Cat Teeth: Care, Cleaning and Dental Problems
Table of Contents
"Cat teeth require brushing and annual
cleaning. Common problems include plaque and gingivitis formation that
can lead to other problems such as lesions. It is estimated that
50% of cats that are 5 years of age or older have some form of dental
disease and are experiencing related discomfort. Over 85% of cats over
age 6 have some form of periodontal disease.
In general, cat dental diseases are grouped into four areas:
- periodontal disease (dental problems related to tissue that attaches teeth to the jaw)
- feline odontoclastic resorptive lesions (FORL)
- fractured teeth
- feline gingivitis/stomatitis syndrome
Treatment depends on the specific dental problem and if the condition is past the point of being reversible. See below for detailed advice."
Gross Lesion Dental Problem on Cat Teeth
Dental care in cats is similar to dental care in humans and is just as important. Over 70% of cats show some form of dental disease by age 3.
Like humans, cats have baby teeth that are then replaced by adult teeth. They have 26 baby teeth, which they begin to lose and replace with adult teeth from 11 to 30 weeks of age. During this time their mouths may be sore and they may eat less. Adult cats have 30 teeth (12 incisors, 4 canines, 10 premolars and 4 molars)
There are six incisors on the top jaw and six on the bottom jaw. These are used to nibble shreds of meat from bones and also for grooming.
There are two teeth on the top jaw and two on the bottom. These are the fangs. They are used to hold objects in the cats mouth and to defend themselves when necessary.
Then there are ten premolars and four molars, which work together to cut food.
Cat Calculus Deposits on the tooth Surface. It forms through the calcification of dental plaque. It begins as a yellow film and if not removed, can cause bacteria to take hold between the teeth and gums, resulting in infection and other cat dental problems.
How to Brush and Clean Cat Teeth
Video: on How To Brush Cat Teeth
- Put the cat on the table
- Don't open the mouth, just push the lip back
- Buy a small cat toothbrush or you can buy a small spongy type toothbrush made for humans from a local pharmacy (see picture below). Instead of a toothbrush a soft cloth can also be used to wipe off any plaque from the teeth and gums. Rub the teeth and gums with the cloth.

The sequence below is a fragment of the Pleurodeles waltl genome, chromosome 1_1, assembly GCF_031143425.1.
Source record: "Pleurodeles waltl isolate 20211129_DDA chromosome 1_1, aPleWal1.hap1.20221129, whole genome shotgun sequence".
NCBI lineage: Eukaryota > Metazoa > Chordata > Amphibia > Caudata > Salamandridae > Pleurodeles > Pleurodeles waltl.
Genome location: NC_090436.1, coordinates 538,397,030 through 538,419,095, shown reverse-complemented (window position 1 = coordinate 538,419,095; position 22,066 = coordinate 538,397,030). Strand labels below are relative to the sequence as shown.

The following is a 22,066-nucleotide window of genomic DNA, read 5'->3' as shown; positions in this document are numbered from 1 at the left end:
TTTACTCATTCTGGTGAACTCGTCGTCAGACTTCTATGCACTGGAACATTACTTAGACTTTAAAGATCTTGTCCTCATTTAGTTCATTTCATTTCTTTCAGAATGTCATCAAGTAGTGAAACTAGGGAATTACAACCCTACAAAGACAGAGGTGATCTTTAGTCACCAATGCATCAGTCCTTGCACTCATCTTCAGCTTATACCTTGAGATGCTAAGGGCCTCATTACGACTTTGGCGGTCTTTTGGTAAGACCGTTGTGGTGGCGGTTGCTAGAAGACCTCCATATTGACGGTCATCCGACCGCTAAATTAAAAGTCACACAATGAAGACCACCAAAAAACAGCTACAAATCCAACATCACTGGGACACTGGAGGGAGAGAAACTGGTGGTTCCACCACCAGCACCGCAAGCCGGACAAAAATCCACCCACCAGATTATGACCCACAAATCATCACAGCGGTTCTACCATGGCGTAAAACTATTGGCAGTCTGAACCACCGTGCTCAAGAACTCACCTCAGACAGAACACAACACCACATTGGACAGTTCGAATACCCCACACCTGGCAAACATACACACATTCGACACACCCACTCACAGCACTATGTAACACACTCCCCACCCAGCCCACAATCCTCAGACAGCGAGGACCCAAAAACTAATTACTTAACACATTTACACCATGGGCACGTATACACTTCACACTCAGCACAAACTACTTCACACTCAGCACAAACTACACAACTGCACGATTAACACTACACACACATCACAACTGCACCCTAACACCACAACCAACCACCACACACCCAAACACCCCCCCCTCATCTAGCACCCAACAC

- Toothpaste is not necessary, diluted hydrogen peroxide will work fine (75% water). Dip the brush in it, and it will act as an anti-bacterial.
Cat Dental SymptomsLike humans, cats can have dental problems, such as tooth decay, losing teeth and gum disease. It is important to help your pet maintain healthy cat teeth.
Symptoms of problems with cat teeth include:
- Bad breath
- Yellow or brown deposits on the teeth at the edges of the gums
- Reddened gum edges
- Receding gums, revealing exposed tooth roots
- Drooling saliva (may be tinged with blood)
- Lack of appetite
- Difficulty chewing food
- Mouth pain (pawing at mouth, rubbing side of mouth along the ground, or keeping mouth open all the time)
If your cat shows symptoms of problems with her teeth, she should see your veterinarian for a dental veterinarian for treatment.
Cat Dental Tartar
Cat Dental Tartar or Calculus
Periodontal Diseases (Feline Plaque, Tartar, Calculus and Gingivitis)Cat periodontal problems are characterized by different stages . Each stage is described below.
Cat dental problems start with plaque (a bacteria) formation on the teeth. If left alone the bacteria die and combine with the saliva in the mouth to form calculus (also called tartar). This tartar then progresses causing inflamed gums, a condition called gingivitis. This can cause bleeding gums and swelling.
The tartar also forms below the gum line causing an infection at the
root of the teeth destroying healthy tissue and causing a tooth to
loosen and possibly fall out. Diseases such as gingivitis are
seen in stages:
- Early Gingivitis (stage 1): Gingivitis is seen in some younger cats (age 6 to 8 months, called early gingivitis). To avoid this issue, owners are advised to regularly brush the teeth.
- Established Gingivitis (stage 2): In this case, calculus or plaque starts to form on the teeth. There an also be swelling on the gums. Treatment involves cleaning the teeth (requires anesthesia). The disease is reversible with treatment. A veterinarian will scale the teeth to remove plaque and calculus.